Chinese 'people power' has arrived.
As China’s top officials meet in Beidaihe to finalize their selections for the country’s new leadership, they are being overshadowed by a different, and increasingly potent, political class—the Chinese people.
From Beijing to Jiangsu to Guangdong, Chinese citizens are making their voices heard on the Internet and their actions felt on the streets.Enjoying this article? Click here to subscribe for full access. Just $5 a month.
Take the terrible flooding in Beijing this past weekend. Thus far, the municipal government estimates that the flooding has caused around $1.88 billion in damages, with more than 65,000 residents evacuated from their homes and 77 dead.
The local government was clearly caught flat-footed: the early warning system failed; police officers were reportedly busy ticketing stranded cars rather than helping citizens in need; and workers at toll plazas continued to collect fees as people desperately tried to escape the rising waters. Popular criticism over the government’s handling of the crisis has been unrelenting, and even the state-supported Global Times has reported on how the government’s credibility was damaged by its weak response.
Yet in important ways, the government’s inaction has become a secondary story. Beijing residents didn’t wait for their officials to do the right thing. As China Digital Times described, Weibo came alive with offers of help: “I live near Tiantan East Gate. If anyone nearby needs to rest, you can come to my place…”; “My office is at Zuojiazhuang A2 Beijing Friendship Garden 1-6H. We have water, snacks, TV, computers, wifi, beds sofas, Sanguo Sha and hot showers! All for free!…” Hundreds of people drove to Beijing Capital Airport to try to assist the 80,000 odd passengers stranded there.
Further down China’s coast, a different form of people power has emerged, and a new generation of political activists is taking hold.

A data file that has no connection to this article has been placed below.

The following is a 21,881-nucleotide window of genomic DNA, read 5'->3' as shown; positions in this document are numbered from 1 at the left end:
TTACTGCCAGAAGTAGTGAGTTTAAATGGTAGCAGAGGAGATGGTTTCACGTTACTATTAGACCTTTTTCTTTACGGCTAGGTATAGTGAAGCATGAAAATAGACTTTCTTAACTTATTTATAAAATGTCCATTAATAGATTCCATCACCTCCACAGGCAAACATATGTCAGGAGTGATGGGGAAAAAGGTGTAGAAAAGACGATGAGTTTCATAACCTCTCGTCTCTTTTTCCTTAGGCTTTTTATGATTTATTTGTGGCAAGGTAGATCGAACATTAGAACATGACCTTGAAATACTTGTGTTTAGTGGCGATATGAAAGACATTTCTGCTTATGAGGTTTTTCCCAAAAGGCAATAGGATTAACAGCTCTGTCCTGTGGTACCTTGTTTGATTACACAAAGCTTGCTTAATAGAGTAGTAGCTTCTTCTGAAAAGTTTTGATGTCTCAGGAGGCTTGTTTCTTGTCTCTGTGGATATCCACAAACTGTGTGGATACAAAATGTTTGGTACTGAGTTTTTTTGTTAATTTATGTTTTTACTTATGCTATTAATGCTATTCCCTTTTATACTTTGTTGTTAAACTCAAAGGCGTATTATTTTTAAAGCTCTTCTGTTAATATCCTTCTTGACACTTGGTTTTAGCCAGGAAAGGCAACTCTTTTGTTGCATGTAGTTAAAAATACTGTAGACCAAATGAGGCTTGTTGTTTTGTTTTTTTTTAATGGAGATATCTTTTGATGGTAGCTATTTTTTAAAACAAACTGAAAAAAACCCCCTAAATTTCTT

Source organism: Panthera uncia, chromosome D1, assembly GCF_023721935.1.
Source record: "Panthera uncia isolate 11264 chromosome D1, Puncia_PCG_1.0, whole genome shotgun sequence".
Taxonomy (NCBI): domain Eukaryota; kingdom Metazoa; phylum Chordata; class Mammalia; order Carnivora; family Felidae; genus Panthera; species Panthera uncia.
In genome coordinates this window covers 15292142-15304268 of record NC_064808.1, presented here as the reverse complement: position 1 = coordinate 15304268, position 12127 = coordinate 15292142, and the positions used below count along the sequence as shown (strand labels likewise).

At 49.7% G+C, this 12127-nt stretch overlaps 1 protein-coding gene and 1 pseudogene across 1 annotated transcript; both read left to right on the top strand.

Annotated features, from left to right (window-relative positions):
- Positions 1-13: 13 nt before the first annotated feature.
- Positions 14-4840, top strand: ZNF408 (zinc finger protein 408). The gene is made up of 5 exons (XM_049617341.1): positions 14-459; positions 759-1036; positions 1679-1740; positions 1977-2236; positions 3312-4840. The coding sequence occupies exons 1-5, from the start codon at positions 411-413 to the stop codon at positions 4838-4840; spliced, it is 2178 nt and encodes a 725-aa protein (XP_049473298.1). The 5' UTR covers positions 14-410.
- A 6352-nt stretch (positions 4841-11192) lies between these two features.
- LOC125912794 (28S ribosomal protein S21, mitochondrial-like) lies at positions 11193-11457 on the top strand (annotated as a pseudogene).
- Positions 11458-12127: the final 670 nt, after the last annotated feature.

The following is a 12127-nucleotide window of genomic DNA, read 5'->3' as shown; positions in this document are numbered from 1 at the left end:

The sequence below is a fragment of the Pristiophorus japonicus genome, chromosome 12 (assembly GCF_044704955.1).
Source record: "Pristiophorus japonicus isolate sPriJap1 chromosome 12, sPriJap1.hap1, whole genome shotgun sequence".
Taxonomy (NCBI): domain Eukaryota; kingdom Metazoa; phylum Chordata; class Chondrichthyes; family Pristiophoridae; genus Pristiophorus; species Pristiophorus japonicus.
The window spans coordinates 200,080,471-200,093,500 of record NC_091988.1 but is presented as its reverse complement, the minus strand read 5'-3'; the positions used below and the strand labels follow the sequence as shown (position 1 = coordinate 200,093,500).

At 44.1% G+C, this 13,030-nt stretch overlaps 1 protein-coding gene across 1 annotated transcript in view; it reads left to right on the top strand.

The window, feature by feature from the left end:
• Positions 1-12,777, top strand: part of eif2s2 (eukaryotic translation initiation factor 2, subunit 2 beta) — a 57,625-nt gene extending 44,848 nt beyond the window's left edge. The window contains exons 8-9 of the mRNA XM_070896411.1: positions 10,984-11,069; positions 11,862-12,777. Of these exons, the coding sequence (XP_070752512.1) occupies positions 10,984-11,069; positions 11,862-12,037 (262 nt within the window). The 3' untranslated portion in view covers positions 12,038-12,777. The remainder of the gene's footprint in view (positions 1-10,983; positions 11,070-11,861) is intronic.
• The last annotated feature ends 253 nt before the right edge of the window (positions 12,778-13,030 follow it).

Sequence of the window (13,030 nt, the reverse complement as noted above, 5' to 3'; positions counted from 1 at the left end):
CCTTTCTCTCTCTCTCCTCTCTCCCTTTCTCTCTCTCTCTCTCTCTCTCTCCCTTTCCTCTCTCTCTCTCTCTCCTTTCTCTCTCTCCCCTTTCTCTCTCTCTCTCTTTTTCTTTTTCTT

In Qidong, Jiangsu province, public health concerns have led thousands of high school students and others to organize a protest to block the construction of a new sewage treatment plant. Via the Internet, the students found inspiration in the June protest in Shifang, Sichuan Province, where tens of thousands of people (including high school students) blocked plans for a molybdenum-copper alloy factory. With the Qidong protest slated for this coming Saturday, local officials are working overtime to quash the demonstration, even calling teachers back from their vacations to pressure the students to stay home.
Further south in Foshan, Guangdong Province, Chinese villagers once again took to the streets in an attempt to obtain justice in the face of local official corruption and illegal land grabs. Here too, the Internet proved a decisive factor: local residents first learned about the illegal land sales by reading government websites.
Chinese officials are grappling with how best to navigate this growing phenomenon of Chinese people power facilitated by the Internet. Certainly, they are trying to co-opt the technology to get their own message out to the people. Many officials and government offices have Weibo accounts which they use to communicate directly with their constituents: in one county in Zhejiang Province, a Weibo writing test is now included in the promotion exam for local officials. And, while Party censors have responded in their usual heavy-handed manner to the criticism surrounding Beijing’s flood response, Beijing municipal government spokeswoman Wang Hui has used her personal account to address the concerns of the people in a relatively open and direct manner, calling the people’s discontent “very normal” and acknowledging that the government has much work to do.
Some in the Party leadership also recognize that the challenge they face in building good governance is more than good messaging.
At a recent gathering of municipal party secretaries, Li Yuanchao, who oversees personnel appointments from his perch as head of the Organization Department and is a likely candidate for the Standing Committee of the Politburo, spoke forcefully of the need for local party secretaries to “understand and comply with the will of the people.” Moreover, he emphasized officials must understand that they are basically “servants of the public” and that the satisfaction of the public is the most basic measure of the officials’ work.
Li’s message is one that has been delivered many times in recent years, apparently to little effect. It seems, however, that the country’s newest political actors—the Chinese people—have heard Li’s message and are more than willing to take to the web and to the streets to let their local officials know they are not going to forget it.
Elizabeth C. Economy is C.V. Starr Senior Fellow and Director for Asia Studies at the Council on Foreign Relations. She is an expert on Chinese domestic and foreign policy and U.S.-China relations and author of the award-winning book, 'The River Runs Black: The Environmental Challenge to China's Future.' She blogs at Asia Unbound, where this piece originally appeared.